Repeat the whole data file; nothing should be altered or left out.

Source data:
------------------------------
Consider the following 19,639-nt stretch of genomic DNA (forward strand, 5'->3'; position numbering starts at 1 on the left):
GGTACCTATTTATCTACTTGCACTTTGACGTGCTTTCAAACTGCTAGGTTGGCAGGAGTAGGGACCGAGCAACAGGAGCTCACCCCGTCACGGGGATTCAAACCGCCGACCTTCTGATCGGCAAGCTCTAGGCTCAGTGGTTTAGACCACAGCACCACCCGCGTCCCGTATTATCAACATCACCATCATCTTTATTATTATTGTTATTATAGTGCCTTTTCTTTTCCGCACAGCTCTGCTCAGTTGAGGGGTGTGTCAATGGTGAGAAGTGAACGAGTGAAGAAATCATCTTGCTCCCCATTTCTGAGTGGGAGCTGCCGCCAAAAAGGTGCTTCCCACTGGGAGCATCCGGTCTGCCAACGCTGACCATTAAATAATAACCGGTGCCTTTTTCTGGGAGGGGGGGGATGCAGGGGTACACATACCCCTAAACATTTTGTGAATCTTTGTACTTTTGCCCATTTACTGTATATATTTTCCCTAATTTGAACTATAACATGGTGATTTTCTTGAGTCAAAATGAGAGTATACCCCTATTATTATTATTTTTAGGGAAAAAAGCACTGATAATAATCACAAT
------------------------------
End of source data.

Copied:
Consider the following 19,639-nt stretch of genomic DNA (forward strand, 5'->3'; position numbering starts at 1 on the left):
GGTACCTATTTATCTACTTGCACTTTGACGTGCTTTCAAACTGCTAGGTTGGCAGGAGTAGGGACCGAGCAACAGGAGCTCACCCCGTCACGGGGATTCAAACCGCCGACCTTCTGATCGGCAAGCTCTAGGCTCAGTGGTTTAGACCACAGCACCACCCGCGTCCCGTATTATCAACATCACCATCATCTTTATTATTATTGTTATTATAGTGCCTTTTCTTTTCCGCACAGCTCTGCTCAGTTGAGGGGTGTGTCAATGGTGAGAAGTGAACGAGTGAAGAAATCATCTTGCTCCCCATTTCTGAGTGGGAGCTGCCGCCAAAAAGGTGCTTCCCACTGGGAGCATCCGGTCTGCCAACGCTGACCATTAAATAATAACCGGTGCCTTTTTCTGGGAGGGGGGGGATGCAGGGGTACACATACCCCTAAACATTTTGTGAATCTTTGTACTTTTGCCCATTTACTGTATATATTTTCCCTAATTTGAACTATAACATGGTGATTTTCTTGAGTCAAAATGAGAGTATACCCCTATTATTATTATTTTTAGGGAAAAAAGCACTGATAATAATCACAAT